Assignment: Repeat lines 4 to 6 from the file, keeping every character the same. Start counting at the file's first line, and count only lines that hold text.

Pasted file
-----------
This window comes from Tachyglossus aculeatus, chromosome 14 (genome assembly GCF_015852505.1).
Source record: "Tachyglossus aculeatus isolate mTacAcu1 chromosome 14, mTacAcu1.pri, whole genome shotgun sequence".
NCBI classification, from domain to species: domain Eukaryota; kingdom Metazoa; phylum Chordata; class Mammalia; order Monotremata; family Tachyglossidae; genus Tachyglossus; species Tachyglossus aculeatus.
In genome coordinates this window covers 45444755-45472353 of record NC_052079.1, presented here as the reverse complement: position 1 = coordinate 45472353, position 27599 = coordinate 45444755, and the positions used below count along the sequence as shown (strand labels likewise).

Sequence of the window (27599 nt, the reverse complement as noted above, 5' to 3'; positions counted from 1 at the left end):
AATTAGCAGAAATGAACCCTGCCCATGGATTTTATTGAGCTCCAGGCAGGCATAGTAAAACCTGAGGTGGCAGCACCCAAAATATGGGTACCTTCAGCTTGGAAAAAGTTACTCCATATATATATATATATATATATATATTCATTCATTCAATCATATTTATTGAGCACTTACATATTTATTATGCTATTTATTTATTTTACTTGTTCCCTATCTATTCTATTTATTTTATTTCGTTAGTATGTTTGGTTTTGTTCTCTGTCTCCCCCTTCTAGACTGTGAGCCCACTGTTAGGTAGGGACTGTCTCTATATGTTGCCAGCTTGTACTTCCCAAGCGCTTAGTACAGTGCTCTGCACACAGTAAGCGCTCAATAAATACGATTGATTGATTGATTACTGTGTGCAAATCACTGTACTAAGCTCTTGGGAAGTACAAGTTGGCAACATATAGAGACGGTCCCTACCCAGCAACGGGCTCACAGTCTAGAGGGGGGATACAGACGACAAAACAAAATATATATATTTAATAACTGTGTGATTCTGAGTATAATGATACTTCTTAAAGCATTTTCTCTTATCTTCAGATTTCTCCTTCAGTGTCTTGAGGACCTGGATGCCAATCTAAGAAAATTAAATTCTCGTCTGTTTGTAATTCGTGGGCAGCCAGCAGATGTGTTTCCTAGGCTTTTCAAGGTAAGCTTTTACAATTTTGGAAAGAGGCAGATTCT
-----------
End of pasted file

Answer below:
In genome coordinates this window covers 45444755-45472353 of record NC_052079.1, presented here as the reverse complement: position 1 = coordinate 45472353, position 27599 = coordinate 45444755, and the positions used below count along the sequence as shown (strand labels likewise).

Sequence of the window (27599 nt, the reverse complement as noted above, 5' to 3'; positions counted from 1 at the left end):
AATTAGCAGAAATGAACCCTGCCCATGGATTTTATTGAGCTCCAGGCAGGCATAGTAAAACCTGAGGTGGCAGCACCCAAAATATGGGTACCTTCAGCTTGGAAAAAGTTACTCCATATATATATATATATATATATATATTCATTCATTCAATCATATTTATTGAGCACTTACATATTTATTATGCTATTTATTTATTTTACTTGTTCCCTATCTATTCTATTTATTTTATTTCGTTAGTATGTTTGGTTTTGTTCTCTGTCTCCCCCTTCTAGACTGTGAGCCCACTGTTAGGTAGGGACTGTCTCTATATGTTGCCAGCTTGTACTTCCCAAGCGCTTAGTACAGTGCTCTGCACACAGTAAGCGCTCAATAAATACGATTGATTGATTGATTACTGTGTGCAAATCACTGTACTAAGCTCTTGGGAAGTACAAGTTGGCAACATATAGAGACGGTCCCTACCCAGCAACGGGCTCACAGTCTAGAGGGGGGATACAGACGACAAAACAAAATATATATATTTAATAACTGTGTGATTCTGAGTATAATGATACTTCTTAAAGCATTTTCTCTTATCTTCAGATTTCTCCTTCAGTGTCTTGAGGACCTGGATGCCAATCTAAGAAAATTAAATTCTCGTCTGTTTGTAATTCGTGGGCAGCCAGCAGATGTGTTTCCTAGGCTTTTCAAGGTAAGCTTTTACAATTTTGGAAAGAGGCAGATTCT